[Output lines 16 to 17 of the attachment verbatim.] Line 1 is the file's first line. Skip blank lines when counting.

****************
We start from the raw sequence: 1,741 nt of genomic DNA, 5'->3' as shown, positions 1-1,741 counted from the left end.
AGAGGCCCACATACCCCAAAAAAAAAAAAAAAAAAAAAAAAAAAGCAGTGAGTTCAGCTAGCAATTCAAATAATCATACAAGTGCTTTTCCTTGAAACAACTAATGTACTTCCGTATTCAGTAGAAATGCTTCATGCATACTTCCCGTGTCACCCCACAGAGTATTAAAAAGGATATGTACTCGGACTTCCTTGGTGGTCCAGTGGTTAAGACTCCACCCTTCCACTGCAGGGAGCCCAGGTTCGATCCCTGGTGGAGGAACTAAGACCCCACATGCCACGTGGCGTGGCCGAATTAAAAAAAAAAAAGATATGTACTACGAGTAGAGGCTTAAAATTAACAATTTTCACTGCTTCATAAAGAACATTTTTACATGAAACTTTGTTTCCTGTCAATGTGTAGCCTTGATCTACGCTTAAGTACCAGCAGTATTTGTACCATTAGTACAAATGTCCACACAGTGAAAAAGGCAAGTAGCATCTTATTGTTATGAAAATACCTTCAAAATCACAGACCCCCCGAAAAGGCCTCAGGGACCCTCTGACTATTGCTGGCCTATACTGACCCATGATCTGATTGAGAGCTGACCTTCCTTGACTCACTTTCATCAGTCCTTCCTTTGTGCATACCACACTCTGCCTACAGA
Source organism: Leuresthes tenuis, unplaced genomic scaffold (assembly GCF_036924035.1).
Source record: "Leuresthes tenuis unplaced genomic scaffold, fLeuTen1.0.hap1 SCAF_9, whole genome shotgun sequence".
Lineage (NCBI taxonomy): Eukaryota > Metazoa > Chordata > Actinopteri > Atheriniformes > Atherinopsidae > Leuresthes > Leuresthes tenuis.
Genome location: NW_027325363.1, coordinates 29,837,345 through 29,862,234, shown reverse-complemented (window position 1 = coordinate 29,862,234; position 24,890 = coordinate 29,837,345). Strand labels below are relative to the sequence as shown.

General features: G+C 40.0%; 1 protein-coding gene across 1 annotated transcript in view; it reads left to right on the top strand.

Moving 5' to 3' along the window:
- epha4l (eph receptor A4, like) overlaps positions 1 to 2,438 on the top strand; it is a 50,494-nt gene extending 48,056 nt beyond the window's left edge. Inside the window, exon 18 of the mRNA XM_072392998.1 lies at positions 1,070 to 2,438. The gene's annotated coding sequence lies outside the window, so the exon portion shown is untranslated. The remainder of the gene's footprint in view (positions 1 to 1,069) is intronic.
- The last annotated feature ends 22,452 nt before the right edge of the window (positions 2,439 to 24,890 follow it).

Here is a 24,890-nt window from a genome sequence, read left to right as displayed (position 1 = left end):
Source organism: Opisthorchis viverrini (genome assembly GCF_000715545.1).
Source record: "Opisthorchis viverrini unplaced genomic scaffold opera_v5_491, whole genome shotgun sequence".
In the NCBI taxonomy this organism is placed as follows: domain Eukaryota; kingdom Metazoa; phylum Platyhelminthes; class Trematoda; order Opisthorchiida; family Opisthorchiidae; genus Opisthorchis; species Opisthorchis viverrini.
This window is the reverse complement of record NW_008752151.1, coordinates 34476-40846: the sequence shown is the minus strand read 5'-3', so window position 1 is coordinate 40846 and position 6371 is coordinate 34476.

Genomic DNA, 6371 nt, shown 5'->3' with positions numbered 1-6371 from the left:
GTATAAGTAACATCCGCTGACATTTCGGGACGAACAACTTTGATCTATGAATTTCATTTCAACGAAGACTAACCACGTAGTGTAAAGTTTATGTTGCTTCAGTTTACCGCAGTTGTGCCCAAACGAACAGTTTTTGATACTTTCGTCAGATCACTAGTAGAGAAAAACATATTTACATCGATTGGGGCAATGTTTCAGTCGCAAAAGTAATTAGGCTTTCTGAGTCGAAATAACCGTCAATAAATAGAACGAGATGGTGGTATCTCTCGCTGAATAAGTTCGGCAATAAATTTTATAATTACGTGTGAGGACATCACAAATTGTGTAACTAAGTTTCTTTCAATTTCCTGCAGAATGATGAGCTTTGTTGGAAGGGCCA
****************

Genomic DNA, 6371 nt, shown 5'->3' with positions numbered 1-6371 from the left:
GTATAAGTAACATCCGCTGACATTTCGGGACGAACAACTTTGATCTATGAATTTCATTTCAACGAAGACTAACCACGTAGTGTAAAGTTTATGTTGCTTCAGTTTACCGCAGTTGTGCCCAAACGAACAGTTTTTGATACTTTCGTCAGATCACTAGTAGAGAAAAACATATTTACATCGATTGGGGCAATGTTTCAGTCGCAAAAGTAATTAGGCTTTCTGAGTCGAAATAACCGTCAATAAATAGAACGAGATGGTGGTATCTCTCGCTGAATAAGTTCGGCAATAAATTTTATAATTACGTGTGAGGACATCACAAATTGTGTAACTAAGTTTCTTTCAATTTCCTGCAGAATGATGAGCTTTGTTGGAAGGGCCA